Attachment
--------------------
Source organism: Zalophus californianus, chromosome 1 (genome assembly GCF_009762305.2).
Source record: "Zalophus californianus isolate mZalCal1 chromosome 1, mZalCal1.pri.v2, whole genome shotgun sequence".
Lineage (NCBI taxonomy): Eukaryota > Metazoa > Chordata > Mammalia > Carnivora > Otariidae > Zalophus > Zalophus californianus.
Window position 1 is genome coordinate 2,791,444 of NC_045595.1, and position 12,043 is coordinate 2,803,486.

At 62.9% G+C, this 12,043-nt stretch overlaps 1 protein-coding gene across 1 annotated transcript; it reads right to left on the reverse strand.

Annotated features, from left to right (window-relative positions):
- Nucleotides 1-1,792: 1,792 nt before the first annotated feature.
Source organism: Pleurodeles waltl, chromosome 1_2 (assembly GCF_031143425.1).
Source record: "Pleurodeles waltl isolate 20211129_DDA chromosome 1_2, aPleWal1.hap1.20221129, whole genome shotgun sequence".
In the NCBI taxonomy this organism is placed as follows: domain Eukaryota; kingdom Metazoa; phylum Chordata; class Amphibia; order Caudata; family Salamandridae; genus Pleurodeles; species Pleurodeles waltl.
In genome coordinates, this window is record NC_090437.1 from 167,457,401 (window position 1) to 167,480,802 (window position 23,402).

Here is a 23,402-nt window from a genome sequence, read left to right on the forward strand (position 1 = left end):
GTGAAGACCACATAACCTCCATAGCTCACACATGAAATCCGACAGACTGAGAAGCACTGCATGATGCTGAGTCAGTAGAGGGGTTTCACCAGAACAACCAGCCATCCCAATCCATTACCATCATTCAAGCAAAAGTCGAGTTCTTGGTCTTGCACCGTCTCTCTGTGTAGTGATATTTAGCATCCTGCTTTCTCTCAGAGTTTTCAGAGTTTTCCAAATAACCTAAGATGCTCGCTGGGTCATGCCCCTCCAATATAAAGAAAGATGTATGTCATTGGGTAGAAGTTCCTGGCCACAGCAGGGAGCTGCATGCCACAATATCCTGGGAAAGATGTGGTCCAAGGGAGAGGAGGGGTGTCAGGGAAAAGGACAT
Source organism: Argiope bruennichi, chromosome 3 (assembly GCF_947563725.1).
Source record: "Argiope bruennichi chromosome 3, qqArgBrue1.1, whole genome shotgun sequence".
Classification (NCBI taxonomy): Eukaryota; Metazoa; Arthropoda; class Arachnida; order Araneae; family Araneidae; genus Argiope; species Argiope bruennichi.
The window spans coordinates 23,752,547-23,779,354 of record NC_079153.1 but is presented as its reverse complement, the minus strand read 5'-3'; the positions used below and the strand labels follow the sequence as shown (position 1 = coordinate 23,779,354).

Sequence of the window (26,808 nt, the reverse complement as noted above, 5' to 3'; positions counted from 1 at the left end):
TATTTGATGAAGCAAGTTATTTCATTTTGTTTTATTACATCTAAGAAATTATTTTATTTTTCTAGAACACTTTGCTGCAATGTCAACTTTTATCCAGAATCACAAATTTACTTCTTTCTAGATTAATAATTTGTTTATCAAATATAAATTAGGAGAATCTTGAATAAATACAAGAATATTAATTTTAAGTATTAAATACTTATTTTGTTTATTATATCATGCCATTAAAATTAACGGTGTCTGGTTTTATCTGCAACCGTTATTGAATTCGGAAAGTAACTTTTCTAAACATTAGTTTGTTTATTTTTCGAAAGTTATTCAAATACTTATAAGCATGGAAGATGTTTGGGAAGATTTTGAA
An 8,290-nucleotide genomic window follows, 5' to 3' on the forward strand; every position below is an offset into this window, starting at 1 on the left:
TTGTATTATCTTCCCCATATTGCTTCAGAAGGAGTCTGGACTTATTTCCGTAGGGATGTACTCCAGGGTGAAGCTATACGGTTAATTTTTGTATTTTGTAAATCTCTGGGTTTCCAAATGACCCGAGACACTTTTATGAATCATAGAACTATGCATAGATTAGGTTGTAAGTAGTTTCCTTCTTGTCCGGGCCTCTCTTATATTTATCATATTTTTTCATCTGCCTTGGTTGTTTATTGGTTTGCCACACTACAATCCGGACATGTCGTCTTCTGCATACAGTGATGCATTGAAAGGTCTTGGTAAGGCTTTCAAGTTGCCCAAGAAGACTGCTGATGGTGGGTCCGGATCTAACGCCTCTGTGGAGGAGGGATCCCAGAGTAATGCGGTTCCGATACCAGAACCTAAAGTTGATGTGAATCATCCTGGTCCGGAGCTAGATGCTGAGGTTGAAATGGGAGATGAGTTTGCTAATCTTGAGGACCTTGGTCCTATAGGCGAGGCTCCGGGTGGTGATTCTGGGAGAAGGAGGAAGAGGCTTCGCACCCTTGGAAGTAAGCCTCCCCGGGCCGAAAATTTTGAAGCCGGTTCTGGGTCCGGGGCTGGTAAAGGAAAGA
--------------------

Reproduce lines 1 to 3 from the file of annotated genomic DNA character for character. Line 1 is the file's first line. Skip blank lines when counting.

Source organism: Zalophus californianus, chromosome 1 (genome assembly GCF_009762305.2).
Source record: "Zalophus californianus isolate mZalCal1 chromosome 1, mZalCal1.pri.v2, whole genome shotgun sequence".
Lineage (NCBI taxonomy): Eukaryota > Metazoa > Chordata > Mammalia > Carnivora > Otariidae > Zalophus > Zalophus californianus.